: In a small heavy saucepan combine the shallot, the vermouth, and the vinegar, bring the liquid to a boil, and simmer it until the liquid is reduced to about 1 tablespoon. Reduce the heat to moderately low and whisk in the butter, 1 piece at a time, lifting the pan from the heat occasionally to cool the mixture and adding each new piece before the previous one has melted completely. (The sauce must not get hot enough to liquefy. It should be the consistency of hollandaise.) Stir in the chives  and salt to taste. Makes about 1/2 cup. Serves 4.


Veal Chops with Basil Parmesan Crust and
Roasted Garlic Cream Sauce

L’Etoile, Martha’s Vineyard
Gourmet Archives

 5 unpeeled garlic cloves
1 tablespoon olive oil
1 cup pine nuts, toasted lightly
1/3 cup chopped shallot
1 cup dry white wine
2 cups heavy cream
1/2 cup unsalted butter, softened
1/4 pound ground veal
2 large egg yolks
2 cups packed fresh basil leaves, rinsed, spun dry
1/2 cup freshly grated Parmesan
1 tablespoon coarse ground mustard
1 teaspoon salt
1/2 teaspoon freshly ground white pepper
1/2 cup olive oil
Six 12-ounce loin veal chops
1/2 cup dry breadcrumbs

Make the sauce:  Preheat oven to 350 degrees F. On a sheet of foil, drizzle the garlic with the oil, wrap garlic in foil, and roast it in the oven 15 minutes or until it is soft to the touch. Peel the garlic, and in a bowl with the back of a fork crush it to a purée, adding 1 teaspoon water if necessary, and reserve the purée. Chop half the pine nuts coarse and reserve the chopped and whole pine nuts separately. In a dry 3-quart saucepan heat the shallot over moderately high heat until it sizzles, add the wine and the chopped pine nuts and boil the liquid until it barely covers the pine nuts. Add the cream and simmer the sauce, whisking, until it is thickened. Strain the sauce through a fine sieve into a small saucepan, pressing hard on the solids, stir in the reserved garlic purée and salt and pepper to taste and keep the sauce warm.
For the crust mixture
:  In a food processor blend together the butter,
ground veal, egg yolks, basil, Parmesan, mustard, salt and pepper, pulsing the motor, until the mixture is smooth. Transfer crust mixture to a bowl and chill it, covered.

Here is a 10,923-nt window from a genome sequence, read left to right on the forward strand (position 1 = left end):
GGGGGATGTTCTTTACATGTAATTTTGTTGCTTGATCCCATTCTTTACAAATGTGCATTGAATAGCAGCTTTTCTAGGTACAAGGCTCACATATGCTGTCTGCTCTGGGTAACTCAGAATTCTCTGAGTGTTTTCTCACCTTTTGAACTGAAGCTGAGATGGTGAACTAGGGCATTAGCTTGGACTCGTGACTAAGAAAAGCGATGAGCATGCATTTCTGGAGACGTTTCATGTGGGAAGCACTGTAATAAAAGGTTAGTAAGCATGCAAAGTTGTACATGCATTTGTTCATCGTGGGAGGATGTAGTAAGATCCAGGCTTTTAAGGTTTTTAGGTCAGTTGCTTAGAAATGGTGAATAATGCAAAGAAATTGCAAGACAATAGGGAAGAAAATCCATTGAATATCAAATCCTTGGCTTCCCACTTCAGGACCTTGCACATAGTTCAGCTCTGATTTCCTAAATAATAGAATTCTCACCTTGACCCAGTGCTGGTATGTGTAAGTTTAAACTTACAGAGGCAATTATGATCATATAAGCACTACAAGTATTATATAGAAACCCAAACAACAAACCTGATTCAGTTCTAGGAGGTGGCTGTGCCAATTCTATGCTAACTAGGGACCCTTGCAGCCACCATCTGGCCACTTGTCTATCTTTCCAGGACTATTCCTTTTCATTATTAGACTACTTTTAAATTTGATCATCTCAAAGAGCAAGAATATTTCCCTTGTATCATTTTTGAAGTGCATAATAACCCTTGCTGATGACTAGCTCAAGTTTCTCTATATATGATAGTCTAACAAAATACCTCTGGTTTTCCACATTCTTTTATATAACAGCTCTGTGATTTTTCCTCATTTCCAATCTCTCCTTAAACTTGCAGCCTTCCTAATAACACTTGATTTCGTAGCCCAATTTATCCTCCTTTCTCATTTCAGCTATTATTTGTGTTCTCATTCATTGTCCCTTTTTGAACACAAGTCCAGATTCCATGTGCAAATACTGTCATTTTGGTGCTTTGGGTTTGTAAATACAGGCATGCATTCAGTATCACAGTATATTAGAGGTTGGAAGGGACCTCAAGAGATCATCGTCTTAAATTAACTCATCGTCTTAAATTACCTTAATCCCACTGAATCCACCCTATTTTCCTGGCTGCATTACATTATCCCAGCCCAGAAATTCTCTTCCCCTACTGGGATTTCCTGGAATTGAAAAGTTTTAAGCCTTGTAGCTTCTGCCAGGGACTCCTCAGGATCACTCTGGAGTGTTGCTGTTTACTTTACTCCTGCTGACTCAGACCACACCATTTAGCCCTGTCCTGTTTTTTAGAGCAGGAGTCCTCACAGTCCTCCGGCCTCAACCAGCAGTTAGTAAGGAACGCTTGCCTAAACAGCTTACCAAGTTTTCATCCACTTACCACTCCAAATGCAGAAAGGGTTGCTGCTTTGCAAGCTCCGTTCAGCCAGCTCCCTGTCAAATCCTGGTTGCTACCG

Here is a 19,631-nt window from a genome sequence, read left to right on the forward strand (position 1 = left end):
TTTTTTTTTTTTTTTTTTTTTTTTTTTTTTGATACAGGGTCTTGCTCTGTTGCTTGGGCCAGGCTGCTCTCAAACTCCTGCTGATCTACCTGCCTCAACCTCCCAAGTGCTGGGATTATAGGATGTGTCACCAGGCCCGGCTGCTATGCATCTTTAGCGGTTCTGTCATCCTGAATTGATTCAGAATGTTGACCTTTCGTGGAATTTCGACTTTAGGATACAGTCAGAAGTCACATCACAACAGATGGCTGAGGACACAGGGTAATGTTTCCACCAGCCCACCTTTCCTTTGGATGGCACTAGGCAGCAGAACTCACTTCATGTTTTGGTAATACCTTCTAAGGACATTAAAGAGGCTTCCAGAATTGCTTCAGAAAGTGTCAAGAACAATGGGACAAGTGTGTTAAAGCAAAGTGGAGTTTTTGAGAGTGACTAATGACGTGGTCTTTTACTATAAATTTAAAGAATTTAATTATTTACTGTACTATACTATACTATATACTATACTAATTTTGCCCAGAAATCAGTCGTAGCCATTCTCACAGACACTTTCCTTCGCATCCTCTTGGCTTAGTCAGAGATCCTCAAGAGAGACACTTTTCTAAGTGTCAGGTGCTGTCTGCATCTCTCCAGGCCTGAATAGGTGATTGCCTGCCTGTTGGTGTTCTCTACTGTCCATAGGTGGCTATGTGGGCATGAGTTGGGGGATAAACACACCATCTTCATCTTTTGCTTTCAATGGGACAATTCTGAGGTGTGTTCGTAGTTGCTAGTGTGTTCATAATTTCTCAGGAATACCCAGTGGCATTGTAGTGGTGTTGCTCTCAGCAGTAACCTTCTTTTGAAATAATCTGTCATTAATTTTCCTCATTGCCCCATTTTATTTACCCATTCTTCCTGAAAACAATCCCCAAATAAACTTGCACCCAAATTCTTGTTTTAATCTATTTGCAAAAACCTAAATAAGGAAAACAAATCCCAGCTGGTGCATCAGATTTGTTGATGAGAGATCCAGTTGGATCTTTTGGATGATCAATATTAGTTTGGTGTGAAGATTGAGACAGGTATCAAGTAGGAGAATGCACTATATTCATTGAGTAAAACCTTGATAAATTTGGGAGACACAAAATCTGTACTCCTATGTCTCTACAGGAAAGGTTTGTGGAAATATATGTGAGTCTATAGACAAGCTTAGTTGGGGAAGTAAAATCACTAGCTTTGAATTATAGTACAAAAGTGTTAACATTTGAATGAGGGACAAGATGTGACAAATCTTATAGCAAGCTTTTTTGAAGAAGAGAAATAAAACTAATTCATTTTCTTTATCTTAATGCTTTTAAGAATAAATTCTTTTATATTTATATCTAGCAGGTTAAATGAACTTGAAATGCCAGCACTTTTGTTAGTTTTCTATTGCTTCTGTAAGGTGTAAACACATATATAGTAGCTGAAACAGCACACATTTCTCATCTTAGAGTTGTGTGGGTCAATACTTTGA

Preheat oven to 400 degrees F. In a large heavy skillet heat 1/2 cup olive oil over moderately high heat until hot but not smoking and in it brown the chops, patted dry and seasoned with salt and pepper. Transfer chops with tongs to a broiler pan and coat one side of each chop with about 1/3 cup of the crust mixture, smoothing the top. Sprinkle the breadcrumbs evenly on the crust mixture and roast the chops in the middle of the oven 12 to 15 minutes for medium rare meat. If desired, brown the chops under a preheated broiler for 1-2 minutes or until the crust is golden. Transfer chops to plates, stir the reserved whole pine nuts into the sauce, and spoon sauce around chops.  Serves 6.

 What's for dessert?  Stay tuned...later this week in featured recipes.  I promise!

The trip itself? Uneventful, for the most part. Of course, I could tell you about how the air conditioner in the car went out between Atlanta and Charlotte. But you probably don't really want to hear about that any more than I want to relate it.  We managed to hang tough, my SophieDog and I. I do have a few well-chosen words on the subject of that questionable stretch of I-85 transversing South Carolina. You may not want to hear them, either. There are those times, however, when a webmistress simply has to get a few things off her chest. WHY does the speed limit change so often for no apparent reason, and WHY is it so often 60, 65, or even 55, and so seldom 70???  Very, very frustrating. Downright irritating, actually. Not to mention the fact that the 18-wheeler caravan might as well be linked together like freight cars. No hate mail, please. I am not knocking your beautiful state. Just expressing my opinion about a very stressful stretch of highway.  Okay?

Guess I might as well go finish unpacking since I've been home 5 days now. Some things take time. Especially when they bring you down out of the clouds and remind you that life is not a vacation. Oh, by the way, have you seen the latest pictures of my granddaughter, Little Miss Smiley Kylie?  

 Until next time, remember:

"If you aren't living on the edge, you're taking up too much room."


"It seems to me that our three basic needs, for food and security and love, are so mixed and mingled and entwined that we cannot straightly think of one without the others. So it happens that when I write of hunger, I am really writing about love and the hunger for it, and warmth and the love of it and the hunger for it… and then the warmth and richness and fine reality of hunger satisfied… and it is all one."
 - M.F.K. Fisher, from The Art of Eating



Current Spice Cabinet Feature
Index - The Spice Cabinet
Major Morsels

Index - Food Features

WB01419_1.gif (2752 bytes)

wb01507_.gif (1247 bytes) Home wb01507_.gif (1247 bytes) Sitemap wb01507_.gif (1247 bytes) Recipe of the Day wb01507_.gif (1247 bytes) Art Gallery wb01507_.gif (1247 bytes) Cafe wb01507_.gif (1247 bytes) Articles wb01507_.gif (1247 bytes) Cookbooks
wb01507_.gif (1247 bytes) Cajun Country wb01507_.gif (1247 bytes) Features wb01507_.gif (1247 bytes) Chefs wb01507_.gif (1247 bytes) Food Quotes wb01507_.gif (1247 bytes) Gift Gallery wb01507_.gif (1247 bytes) Favorites wb01507_.gif (1247 bytes) Basics
wb01507_.gif (1247 bytes) Recipe Archives wb01507_.gif (1247 bytes) Links wb01507_.gif (1247 bytes) Guestbook wb01507_.gif (1247 bytes) What's New
  mail7_thm.jpg (1534 bytes)

LinkShare-Get Your Share!

Webmaster Michele W. Gerhard
Copyright © 1999-2003 Crossroads International.  All rights reserved.
Some graphics copyright
Revised: December 31, 2002.